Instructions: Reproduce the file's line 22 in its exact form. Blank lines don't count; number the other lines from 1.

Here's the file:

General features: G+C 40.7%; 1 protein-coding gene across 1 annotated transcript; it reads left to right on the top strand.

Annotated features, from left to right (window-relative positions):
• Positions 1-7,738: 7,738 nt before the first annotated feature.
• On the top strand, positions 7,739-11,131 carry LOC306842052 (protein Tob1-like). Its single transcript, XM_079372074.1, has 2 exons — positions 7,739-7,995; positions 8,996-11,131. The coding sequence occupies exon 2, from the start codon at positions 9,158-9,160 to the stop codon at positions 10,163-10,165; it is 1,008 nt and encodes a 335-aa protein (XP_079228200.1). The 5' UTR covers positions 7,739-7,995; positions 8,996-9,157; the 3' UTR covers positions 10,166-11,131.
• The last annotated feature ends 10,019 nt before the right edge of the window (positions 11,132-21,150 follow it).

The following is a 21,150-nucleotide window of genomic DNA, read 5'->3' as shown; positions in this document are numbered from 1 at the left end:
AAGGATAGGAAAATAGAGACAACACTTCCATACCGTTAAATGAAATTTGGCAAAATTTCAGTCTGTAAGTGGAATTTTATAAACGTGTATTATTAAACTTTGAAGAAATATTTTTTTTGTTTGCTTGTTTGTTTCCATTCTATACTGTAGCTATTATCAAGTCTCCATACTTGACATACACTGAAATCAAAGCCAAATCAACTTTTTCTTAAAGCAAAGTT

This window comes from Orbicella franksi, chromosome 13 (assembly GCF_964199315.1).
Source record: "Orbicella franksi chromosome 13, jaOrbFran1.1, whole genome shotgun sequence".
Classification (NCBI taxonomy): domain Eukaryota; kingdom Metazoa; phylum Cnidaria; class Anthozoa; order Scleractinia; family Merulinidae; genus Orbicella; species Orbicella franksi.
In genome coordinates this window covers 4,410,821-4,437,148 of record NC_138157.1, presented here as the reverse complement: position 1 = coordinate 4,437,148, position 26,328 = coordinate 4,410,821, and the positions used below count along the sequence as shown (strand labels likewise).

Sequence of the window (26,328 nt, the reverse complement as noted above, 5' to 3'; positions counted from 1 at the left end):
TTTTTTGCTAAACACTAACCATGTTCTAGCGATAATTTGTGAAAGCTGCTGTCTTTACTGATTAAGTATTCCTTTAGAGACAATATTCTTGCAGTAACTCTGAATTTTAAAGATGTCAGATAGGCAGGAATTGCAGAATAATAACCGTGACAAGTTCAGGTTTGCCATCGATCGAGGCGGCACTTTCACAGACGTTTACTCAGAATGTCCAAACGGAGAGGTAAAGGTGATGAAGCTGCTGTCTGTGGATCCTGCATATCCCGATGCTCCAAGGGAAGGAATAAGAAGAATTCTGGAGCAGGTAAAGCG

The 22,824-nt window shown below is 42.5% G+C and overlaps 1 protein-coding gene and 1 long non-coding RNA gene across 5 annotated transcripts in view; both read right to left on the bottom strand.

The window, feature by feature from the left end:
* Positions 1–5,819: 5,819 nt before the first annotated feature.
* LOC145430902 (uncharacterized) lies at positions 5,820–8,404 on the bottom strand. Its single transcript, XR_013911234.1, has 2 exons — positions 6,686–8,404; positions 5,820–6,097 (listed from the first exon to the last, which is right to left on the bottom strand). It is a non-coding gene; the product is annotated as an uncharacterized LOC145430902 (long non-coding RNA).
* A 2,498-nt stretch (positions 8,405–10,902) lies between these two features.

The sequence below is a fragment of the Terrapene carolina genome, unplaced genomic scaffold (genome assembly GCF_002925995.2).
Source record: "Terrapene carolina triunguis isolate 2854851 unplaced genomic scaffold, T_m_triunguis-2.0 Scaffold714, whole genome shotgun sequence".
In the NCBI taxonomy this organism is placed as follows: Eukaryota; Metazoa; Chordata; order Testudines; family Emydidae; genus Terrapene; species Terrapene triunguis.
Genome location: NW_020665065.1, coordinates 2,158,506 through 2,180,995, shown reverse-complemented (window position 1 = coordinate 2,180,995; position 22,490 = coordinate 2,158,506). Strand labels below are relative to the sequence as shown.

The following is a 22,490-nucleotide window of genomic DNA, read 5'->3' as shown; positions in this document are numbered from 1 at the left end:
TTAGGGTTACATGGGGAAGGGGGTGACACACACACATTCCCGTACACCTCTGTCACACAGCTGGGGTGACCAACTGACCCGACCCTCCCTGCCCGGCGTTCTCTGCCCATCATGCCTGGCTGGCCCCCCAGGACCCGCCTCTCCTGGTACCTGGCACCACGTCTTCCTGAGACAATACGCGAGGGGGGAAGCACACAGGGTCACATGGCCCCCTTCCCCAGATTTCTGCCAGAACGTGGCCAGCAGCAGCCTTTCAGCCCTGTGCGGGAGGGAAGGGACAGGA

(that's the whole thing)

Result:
Genome location: NW_020665065.1, coordinates 2,158,506 through 2,180,995, shown reverse-complemented (window position 1 = coordinate 2,180,995; position 22,490 = coordinate 2,158,506). Strand labels below are relative to the sequence as shown.